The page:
Mauritius’ economic growth is projected to increase modestly to 3.8% in 2016, driven mainly by a recovery in investment activity. Much depends, however, on the extent to which public investment picks up in accordance with the 1.2% of gross domestic product (GDP) lift in public capital expenditures targeted in the FY2016/17 budget.
The country’s current account deficit is expected to remain smaller than in recent years, as is consistent with some persistent slack in Mauritius’ economy, coupled with strong tourism earnings and favorable global energy prices. A more pronounced pick-up in investment would stimulate import demand, but significant foreign investor participation in projects should help supply foreign currency financing in this case. Inflation is projected to remain contained at about 3% in 2016 in the absence of imported price shocks.
Moderate economic growth is expected to cut poverty, but challenges associated with ongoing structural transformation will continue to pressure inequality higher. The international poverty rate based on the $3.1 a day poverty line (in PPP 2011) is projected to fall by 1.3 percentage points between 2012 and 2018. Unemployment is expected to remain at around 8%.
Mauritius is a stable, multiparty parliamentary democracy, and shifting coalitions are a feature of politics in the country. The president is the head of state and the prime minister has full executive powers and heads the government. The legislative elections held in December 2014 were won by the Alliance Lepep, a coalition comprising the Militant Socialist Movement (MSM), the Mauritian Social Democrat Party (PMSD) and the Liberation Movement. The coalition secured a comfortable parliamentary majority (now 53 out of 69 seats) with the MSM founder, Sir Anerood Jugnauth, becoming prime minister.
The 86-year-old Sir Anerood Jugnauth has held the function of prime minister for more than 16 years (spanning multiple non-consecutive terms) since his first appointment in 1982. He has announced recently that he will resign from office before the next general election, which is due in late 2019 or early 2020. Under the constitution, the leader of the party commanding a majority in the National Assembly becomes prime minister if the incumbent steps down. Currently this is Sir Anerood's son, Pravind Jugnauth, who is the finance minister and heads the Mouvement socialiste militant (MSM), which holds 33 out of 69 seats in parliament and leads the three-party ruling coalition, Alliance Lepep. The constitution also allows for the National Assembly to be dissolved, leading to a snap election in the event that the president cannot find someone that commands a parliamentary majority.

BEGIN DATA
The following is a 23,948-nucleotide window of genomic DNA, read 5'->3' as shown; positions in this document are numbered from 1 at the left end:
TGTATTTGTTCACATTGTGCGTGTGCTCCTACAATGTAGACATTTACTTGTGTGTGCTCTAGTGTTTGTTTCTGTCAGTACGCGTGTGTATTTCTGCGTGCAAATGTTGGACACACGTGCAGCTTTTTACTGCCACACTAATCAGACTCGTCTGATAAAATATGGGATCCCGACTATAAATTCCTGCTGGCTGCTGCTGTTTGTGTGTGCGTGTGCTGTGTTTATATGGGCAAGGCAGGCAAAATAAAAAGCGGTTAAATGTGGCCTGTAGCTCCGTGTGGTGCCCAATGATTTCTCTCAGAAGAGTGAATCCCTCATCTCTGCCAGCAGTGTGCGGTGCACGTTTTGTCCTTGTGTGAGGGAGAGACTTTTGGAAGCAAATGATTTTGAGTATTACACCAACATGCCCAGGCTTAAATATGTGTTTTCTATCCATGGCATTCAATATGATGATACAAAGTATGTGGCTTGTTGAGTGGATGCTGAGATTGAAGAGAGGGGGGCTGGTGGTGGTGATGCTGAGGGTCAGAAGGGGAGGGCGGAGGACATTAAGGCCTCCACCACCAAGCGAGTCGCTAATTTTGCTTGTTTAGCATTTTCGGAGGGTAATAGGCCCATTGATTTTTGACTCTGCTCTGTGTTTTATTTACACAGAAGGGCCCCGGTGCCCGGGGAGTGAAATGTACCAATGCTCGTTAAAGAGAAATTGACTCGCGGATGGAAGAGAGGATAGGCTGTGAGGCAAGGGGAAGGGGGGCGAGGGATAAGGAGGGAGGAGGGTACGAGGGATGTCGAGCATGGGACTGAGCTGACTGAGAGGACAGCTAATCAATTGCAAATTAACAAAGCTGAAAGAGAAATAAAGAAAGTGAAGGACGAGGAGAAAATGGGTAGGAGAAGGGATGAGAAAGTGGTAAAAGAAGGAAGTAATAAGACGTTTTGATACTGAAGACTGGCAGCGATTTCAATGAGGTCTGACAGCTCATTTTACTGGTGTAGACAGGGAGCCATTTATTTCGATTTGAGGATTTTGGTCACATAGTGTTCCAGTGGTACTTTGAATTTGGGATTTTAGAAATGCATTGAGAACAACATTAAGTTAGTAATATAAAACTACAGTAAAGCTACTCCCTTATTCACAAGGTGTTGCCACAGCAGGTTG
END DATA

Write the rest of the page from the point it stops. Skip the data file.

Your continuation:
Reducing inequality and boosting shared prosperity will require more growth and a more pro-poor pattern of growth. Structural labor market weaknesses are a key ongoing concern. The low employment rate, despite targeted government employment programs, reveals a disconnect between the quantity and composition of labor demand in high-growth sectors, and labor supply. Skills mismatches can be traced to education and training challenges in the context of rapid structural economic change, as net demand for labor drops in traditionally lower-skilled labor-absorbing sectors, especially sugar and textiles.
Resolving gender disparities will be critical to improving the functioning of the labor market, and hence inclusive economic growth, as the gender wage gap is stubbornly large and the female participation rate is strikingly low (both roughly 50%). Beyond the labor market, a wider reform effort could drive stronger growth and alleviate fiscal constraints. In the fiscal sector, public spending efficiency could be enhanced by reducing subsidies and improving the targeting of social assistance programs. Improvements in the quality of public services and a renewed regulatory reform effort would lower business costs and consolidate Mauritius’ reputation as a leader in this area, and support its strategy of being a regional trade and services hub.
Last Updated: Oct 04, 2016